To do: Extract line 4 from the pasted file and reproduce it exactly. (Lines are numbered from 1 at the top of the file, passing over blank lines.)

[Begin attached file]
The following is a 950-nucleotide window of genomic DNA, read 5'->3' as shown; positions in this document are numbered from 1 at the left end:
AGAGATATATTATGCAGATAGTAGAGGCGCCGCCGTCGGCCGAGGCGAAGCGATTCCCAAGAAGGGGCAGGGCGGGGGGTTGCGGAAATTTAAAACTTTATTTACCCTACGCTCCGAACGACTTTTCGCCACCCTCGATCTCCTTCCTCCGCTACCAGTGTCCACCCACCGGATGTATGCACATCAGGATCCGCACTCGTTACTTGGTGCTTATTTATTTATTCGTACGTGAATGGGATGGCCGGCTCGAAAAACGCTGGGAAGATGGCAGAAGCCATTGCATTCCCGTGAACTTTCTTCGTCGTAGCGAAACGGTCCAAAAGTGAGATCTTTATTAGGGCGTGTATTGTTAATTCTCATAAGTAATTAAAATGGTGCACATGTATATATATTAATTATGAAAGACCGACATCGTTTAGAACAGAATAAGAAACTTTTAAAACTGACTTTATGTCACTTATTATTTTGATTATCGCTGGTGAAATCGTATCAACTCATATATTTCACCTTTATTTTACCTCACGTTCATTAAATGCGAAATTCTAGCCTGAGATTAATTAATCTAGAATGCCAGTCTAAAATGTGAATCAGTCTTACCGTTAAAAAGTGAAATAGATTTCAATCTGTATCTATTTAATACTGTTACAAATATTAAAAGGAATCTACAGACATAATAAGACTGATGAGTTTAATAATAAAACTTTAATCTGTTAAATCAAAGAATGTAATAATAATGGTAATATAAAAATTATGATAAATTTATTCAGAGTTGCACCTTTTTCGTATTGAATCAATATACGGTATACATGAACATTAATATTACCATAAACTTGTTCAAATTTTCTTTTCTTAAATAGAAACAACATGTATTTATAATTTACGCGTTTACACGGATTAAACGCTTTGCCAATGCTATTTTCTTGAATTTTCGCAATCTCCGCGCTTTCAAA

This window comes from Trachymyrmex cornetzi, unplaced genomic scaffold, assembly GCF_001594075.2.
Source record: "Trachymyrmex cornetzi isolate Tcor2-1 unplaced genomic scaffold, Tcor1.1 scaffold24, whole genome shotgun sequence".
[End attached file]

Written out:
Source record: "Trachymyrmex cornetzi isolate Tcor2-1 unplaced genomic scaffold, Tcor1.1 scaffold24, whole genome shotgun sequence".